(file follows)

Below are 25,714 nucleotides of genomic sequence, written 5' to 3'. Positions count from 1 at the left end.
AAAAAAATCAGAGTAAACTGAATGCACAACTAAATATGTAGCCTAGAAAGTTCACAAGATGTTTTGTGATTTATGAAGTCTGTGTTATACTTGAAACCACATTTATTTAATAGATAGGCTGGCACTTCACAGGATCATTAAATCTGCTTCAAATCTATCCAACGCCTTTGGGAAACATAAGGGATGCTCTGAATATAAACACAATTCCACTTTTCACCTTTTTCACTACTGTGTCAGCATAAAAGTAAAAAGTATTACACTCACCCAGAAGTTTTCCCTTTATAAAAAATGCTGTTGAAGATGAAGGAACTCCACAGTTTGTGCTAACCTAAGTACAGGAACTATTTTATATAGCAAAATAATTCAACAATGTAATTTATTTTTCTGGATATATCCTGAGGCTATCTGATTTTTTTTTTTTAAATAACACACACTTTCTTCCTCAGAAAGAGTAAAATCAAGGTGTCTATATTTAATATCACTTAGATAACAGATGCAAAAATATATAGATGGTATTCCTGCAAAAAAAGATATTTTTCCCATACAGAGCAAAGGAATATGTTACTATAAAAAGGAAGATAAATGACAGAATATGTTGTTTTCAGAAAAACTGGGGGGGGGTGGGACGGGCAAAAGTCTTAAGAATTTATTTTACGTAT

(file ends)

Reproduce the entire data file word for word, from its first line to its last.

Below are 25,714 nucleotides of genomic sequence, written 5' to 3'. Positions count from 1 at the left end.
AAAAAAATCAGAGTAAACTGAATGCACAACTAAATATGTAGCCTAGAAAGTTCACAAGATGTTTTGTGATTTATGAAGTCTGTGTTATACTTGAAACCACATTTATTTAATAGATAGGCTGGCACTTCACAGGATCATTAAATCTGCTTCAAATCTATCCAACGCCTTTGGGAAACATAAGGGATGCTCTGAATATAAACACAATTCCACTTTTCACCTTTTTCACTACTGTGTCAGCATAAAAGTAAAAAGTATTACACTCACCCAGAAGTTTTCCCTTTATAAAAAATGCTGTTGAAGATGAAGGAACTCCACAGTTTGTGCTAACCTAAGTACAGGAACTATTTTATATAGCAAAATAATTCAACAATGTAATTTATTTTTCTGGATATATCCTGAGGCTATCTGATTTTTTTTTTTTAAATAACACACACTTTCTTCCTCAGAAAGAGTAAAATCAAGGTGTCTATATTTAATATCACTTAGATAACAGATGCAAAAATATATAGATGGTATTCCTGCAAAAAAAGATATTTTTCCCATACAGAGCAAAGGAATATGTTACTATAAAAAGGAAGATAAATGACAGAATATGTTGTTTTCAGAAAAACTGGGGGGGGGTGGGACGGGCAAAAGTCTTAAGAATTTATTTTACGTAT